The treatment phase began in May.  Ten R.I.S.E. students took the Trauma Symptom Checklist for Children-Alternative Version (TSCC-A) a nationally recognized, standardized test for PTSD in children.  This “before test” established a clinical baseline for treatment.  Three other cross-checking tools were also instituted before treatment.  A Parent Questionnaire that consisted of ten questions about their child’s behavior was administered to parents of participating students.  A second questionnaire was given to teachers to record changes in student behavior.  Finally, a weekly inventory by the therapist was administered to each student monitoring changes in common symptoms of PTSD including flashbacks, nightmares, anxiety attacks, violent episodes and depression.  Each student was subsequently treated in three successive weekly sessions with the T.R.U. method.  Two weeks following the last treatment session the student took the “after test”, i.e. a second TSCC-A test.  Scores on the “before test” and “after test” were subsequently tabulated, compared and analyzed.  A second post test, approximately three months after the treatment, is planned.  This post test would add a longitudinal perspective to the project.


A Brief History



The Trauma Relief Unlimited method took nearly twenty years to develop.  The first fifteen years, I used a variety of art related exercises on myself as a form of my own self-therapy.  At a very early stage, I recognized the psychological value of art to bolster the human spirit and to cleanse those residuals from the self that tended to sap that spirit.  In effect, I observed that art was an incredibly powerful process for ridding oneself of excess anxiety and for raising one’s spirits.  In short, the incredible renewal, rejuvenation and revitalization power of art was recognized and acknowledged.


            Approximately seven years ago, a professionally traumatic episode changed the course of my career.  I had been treating abuse survivors for years using traditional left-brain, talk therapies.  In this instance, it took nearly two years for this particular patient to access and to share one of the most disturbing and ghastly episodes of physical/sexual abuse I had heard before or since.  Within twenty-four hours of that disclosure, this person made a serious suicide attempt resulting in hospitalization.  I can recall sitting in the psychiatric hospital reflecting on this episode.  I knew then there had to be a better way.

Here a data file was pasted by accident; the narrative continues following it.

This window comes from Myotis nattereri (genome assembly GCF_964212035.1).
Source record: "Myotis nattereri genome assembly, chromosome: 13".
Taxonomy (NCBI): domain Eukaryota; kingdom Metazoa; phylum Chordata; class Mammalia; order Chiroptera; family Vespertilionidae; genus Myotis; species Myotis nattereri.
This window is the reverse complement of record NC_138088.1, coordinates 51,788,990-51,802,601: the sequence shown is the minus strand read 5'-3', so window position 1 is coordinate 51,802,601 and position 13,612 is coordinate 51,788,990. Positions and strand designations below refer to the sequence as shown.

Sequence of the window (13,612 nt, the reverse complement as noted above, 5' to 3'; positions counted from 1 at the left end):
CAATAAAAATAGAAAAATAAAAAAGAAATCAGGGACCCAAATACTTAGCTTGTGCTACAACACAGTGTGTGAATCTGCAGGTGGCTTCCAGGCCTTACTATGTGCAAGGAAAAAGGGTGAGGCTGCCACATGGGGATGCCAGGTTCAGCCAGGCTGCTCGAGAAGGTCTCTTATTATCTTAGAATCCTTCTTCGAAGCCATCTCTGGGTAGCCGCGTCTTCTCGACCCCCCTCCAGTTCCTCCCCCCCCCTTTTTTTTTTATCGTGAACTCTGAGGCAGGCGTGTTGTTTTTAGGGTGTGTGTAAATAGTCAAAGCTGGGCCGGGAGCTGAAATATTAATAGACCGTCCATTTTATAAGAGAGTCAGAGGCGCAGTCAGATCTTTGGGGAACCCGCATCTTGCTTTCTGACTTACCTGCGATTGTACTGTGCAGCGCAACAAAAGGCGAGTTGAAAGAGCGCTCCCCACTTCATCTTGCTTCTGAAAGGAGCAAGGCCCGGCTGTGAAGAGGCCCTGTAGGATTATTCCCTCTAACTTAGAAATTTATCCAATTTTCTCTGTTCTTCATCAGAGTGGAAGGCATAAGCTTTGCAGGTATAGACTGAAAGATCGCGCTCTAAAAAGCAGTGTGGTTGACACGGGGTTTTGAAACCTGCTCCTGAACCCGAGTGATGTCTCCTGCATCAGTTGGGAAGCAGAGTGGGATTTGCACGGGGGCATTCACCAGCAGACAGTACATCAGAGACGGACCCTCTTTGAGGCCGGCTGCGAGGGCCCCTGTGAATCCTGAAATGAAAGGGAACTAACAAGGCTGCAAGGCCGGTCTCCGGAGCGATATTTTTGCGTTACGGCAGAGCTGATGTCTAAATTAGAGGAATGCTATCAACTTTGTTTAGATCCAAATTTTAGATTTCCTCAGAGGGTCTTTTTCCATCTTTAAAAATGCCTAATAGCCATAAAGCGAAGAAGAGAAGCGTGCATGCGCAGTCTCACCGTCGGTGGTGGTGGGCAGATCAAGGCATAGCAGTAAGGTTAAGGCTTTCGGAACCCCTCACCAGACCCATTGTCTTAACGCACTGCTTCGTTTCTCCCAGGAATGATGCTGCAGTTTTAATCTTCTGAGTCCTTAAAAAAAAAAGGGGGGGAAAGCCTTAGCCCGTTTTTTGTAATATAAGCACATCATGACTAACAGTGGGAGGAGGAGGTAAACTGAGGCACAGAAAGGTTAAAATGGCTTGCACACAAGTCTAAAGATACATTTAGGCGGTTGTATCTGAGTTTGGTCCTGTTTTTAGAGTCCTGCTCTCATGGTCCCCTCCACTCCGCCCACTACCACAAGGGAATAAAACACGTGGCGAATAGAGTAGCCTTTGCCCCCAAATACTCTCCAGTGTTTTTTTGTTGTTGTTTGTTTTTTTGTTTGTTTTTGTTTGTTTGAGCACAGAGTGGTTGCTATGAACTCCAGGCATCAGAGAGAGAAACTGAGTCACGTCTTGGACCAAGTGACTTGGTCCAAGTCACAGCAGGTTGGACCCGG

The convergence of the recognition of the revitalization power of art and the need to find a more effective way to treat trauma survivors resulted in the birth of the T.R.U. method.  Six years ago, I began using what I knew about art to treat others.  I began developing a right-brain, non-verbal protocol to treat patients.  After many changes and refinements, the T.R.U. method was developed into what it is today.  (Note attached T.R.U. brochure and Description of Treatment).  In effect, the T.R.U. method is a streamlined version of traditional Art Therapy.  Whereas Art Therapy takes several months to get results, T.R.U. takes one to six weeks.  In the case of a one-episode trauma consistent and reliable results occur in one 45-minute application.  Unlike traditional Art Therapy that has historically been used almost exclusively with children under 12 years old, the T.R.U. method is user friendly for all ages.  In short, the T.R.U. method represents a major breakthrough in treating trauma survivors surpassing in effectiveness both traditional Art Therapy and more commonly used left-brain, talk therapies.


            From the experience of the very first T.R.U. treated patient, I knew the power and effectiveness of this new methodology.  A one-episode molestation survivor was able to unload nearly fifty years of weekly flashbacks and nightmares with three applications of the treatment.  Today with refinements to the process, symptom extinction would likely occur in this case with one application of T.R.U.  After treating hundreds of similar patients during the past six years, the results are convincing.


            However, in this empirically/scientifically based culture of ours, there is a need to produce more than one’s own personal experiences or even one’s professional observations.  In January of this year, I began looking for a sponsor for a pilot project that would produce the first empirical evidence of the power and effectiveness of T.R.U. 


Design of Pilot Project